Joanne Pope Melish's Disowning Slavery: Gradual Emancipation

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North American slavery has been something that many scholars have not been able to fully explore and present it to the world, whether it is the impact it left on the New England during gradual emancipation or the subject itself. Joanne Pope Melish's describes her book book Disowning Slavery: Gradual Emancipation and 1780-1860 in a more descriptive way “slavery and the painful process of gradual emancipation back into the history of New England” (Page no#200). Previous scholars have held slavery in New England as pinnacle to the economic, social, and political development of the region, Melish seen this as more than that. She argues that slavery was important not only as a labor system but also as an institutionalized set of relations, which …show more content…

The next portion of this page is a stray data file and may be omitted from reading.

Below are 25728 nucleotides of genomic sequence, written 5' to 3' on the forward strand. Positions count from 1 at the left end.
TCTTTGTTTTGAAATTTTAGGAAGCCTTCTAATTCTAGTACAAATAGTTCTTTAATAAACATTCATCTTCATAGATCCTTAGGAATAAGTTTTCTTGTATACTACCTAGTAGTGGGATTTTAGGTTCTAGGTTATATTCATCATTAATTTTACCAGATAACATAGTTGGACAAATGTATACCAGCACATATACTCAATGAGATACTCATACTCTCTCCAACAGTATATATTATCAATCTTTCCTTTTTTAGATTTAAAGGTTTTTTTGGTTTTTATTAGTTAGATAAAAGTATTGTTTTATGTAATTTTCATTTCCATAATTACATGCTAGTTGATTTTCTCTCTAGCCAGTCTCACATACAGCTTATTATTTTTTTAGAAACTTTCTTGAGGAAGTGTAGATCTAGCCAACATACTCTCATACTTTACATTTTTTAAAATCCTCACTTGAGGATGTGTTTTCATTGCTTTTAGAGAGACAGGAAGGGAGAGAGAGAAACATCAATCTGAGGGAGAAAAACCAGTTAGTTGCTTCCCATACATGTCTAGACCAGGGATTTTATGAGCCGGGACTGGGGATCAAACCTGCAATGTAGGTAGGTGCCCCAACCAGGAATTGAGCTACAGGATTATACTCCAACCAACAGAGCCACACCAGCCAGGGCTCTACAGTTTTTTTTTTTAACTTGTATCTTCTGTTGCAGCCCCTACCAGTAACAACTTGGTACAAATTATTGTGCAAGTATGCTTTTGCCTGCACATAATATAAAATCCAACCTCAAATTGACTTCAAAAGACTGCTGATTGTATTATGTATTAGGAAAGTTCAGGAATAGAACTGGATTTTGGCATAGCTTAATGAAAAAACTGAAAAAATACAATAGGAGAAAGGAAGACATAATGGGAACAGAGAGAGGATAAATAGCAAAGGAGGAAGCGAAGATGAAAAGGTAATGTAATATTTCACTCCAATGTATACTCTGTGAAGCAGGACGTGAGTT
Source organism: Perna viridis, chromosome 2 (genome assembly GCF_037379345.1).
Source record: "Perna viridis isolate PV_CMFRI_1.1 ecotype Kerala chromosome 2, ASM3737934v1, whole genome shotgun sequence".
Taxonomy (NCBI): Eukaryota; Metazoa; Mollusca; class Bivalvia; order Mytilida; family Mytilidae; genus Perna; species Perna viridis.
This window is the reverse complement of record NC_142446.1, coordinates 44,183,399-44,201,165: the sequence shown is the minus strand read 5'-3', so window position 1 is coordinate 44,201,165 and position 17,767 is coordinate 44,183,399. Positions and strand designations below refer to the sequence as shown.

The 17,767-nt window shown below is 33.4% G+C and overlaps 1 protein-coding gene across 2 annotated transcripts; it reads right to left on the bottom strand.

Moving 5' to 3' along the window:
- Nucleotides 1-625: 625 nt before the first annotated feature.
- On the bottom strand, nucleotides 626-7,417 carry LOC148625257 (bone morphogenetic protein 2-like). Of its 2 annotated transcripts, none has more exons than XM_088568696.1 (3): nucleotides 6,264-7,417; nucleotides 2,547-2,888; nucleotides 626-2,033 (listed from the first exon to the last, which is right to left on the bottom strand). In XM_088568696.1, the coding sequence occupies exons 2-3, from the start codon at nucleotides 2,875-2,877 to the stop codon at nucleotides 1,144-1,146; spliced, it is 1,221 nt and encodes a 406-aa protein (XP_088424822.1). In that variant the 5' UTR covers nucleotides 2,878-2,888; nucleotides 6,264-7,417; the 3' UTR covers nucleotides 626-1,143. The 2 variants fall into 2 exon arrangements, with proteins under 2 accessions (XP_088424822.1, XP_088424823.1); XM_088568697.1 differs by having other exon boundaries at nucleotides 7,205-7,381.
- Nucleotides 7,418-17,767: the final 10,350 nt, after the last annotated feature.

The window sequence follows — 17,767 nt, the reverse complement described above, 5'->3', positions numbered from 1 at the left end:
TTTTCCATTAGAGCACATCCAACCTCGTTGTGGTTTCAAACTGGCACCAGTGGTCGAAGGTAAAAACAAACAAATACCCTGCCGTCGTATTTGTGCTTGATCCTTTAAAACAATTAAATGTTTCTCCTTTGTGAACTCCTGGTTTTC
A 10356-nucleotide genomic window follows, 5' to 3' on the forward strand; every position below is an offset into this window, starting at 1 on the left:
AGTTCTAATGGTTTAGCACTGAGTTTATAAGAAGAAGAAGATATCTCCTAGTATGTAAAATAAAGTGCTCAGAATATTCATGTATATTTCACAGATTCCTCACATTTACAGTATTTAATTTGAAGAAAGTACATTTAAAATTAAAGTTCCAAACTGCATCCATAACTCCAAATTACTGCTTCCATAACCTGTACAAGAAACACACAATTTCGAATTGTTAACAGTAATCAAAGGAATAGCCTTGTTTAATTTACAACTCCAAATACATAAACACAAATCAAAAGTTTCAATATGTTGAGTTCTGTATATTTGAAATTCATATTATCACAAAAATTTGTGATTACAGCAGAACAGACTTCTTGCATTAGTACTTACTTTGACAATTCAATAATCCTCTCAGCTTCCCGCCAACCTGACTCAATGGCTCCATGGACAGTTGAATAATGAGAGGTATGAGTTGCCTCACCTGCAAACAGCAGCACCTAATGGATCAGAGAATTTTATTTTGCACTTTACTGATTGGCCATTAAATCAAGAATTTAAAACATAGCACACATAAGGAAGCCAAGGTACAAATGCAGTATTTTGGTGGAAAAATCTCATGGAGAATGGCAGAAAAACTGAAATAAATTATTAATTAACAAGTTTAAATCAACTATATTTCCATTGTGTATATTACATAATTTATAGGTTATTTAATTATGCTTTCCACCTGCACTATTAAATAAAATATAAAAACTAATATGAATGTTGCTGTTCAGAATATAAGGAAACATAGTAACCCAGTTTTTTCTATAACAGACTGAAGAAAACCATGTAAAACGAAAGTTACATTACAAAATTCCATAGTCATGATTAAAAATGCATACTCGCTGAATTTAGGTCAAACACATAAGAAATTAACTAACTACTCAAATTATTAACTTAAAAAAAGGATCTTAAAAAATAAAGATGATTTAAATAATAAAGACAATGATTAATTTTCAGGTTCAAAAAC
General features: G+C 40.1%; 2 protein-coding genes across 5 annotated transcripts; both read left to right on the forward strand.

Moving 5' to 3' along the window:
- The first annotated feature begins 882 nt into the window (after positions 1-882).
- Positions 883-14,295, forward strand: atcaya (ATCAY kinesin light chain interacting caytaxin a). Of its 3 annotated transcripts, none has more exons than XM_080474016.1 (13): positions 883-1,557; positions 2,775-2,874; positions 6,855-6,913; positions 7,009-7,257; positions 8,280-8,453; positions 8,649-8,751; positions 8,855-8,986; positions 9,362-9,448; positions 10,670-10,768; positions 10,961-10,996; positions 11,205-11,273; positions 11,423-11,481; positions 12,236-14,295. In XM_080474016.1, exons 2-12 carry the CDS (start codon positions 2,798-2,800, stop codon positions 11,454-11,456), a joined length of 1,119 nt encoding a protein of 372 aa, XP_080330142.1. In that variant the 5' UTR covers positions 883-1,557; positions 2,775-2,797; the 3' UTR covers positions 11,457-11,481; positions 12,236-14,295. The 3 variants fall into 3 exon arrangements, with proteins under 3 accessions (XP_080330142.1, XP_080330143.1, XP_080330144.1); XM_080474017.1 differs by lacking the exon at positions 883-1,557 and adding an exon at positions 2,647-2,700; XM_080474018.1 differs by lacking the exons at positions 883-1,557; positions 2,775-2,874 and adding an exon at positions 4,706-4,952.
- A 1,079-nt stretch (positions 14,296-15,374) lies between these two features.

She articulates that the unstable process of gradual liberation in the region after the American Revolution triggered white fears that blacks would be a danger to the new republic. Whereas blacks assumed that they would become free and independent citizens, whites assumed that blacks still needed to be restricted. She also argues that white people experienced uncertainty about racial identity and freedom wondering if freedom would turn black people white and vice versa, they could become slaves. While African Americans assumed that they would become equal and independent citizens. Because emancipation was gradual, whites attitude towards black was buttressed by abolitionist words which seemed to promise removal of slaves as much as slavery. Beginning in the late 18th century, New England Europeans gradually got rid of their perplexity and they regarded Africans as inherently inferior and in need of maneuvered according to their will. She pinpoints that from here the thought of race developed in which "racial" characteristics came to be seen as unassailable, hereditary, and located in the

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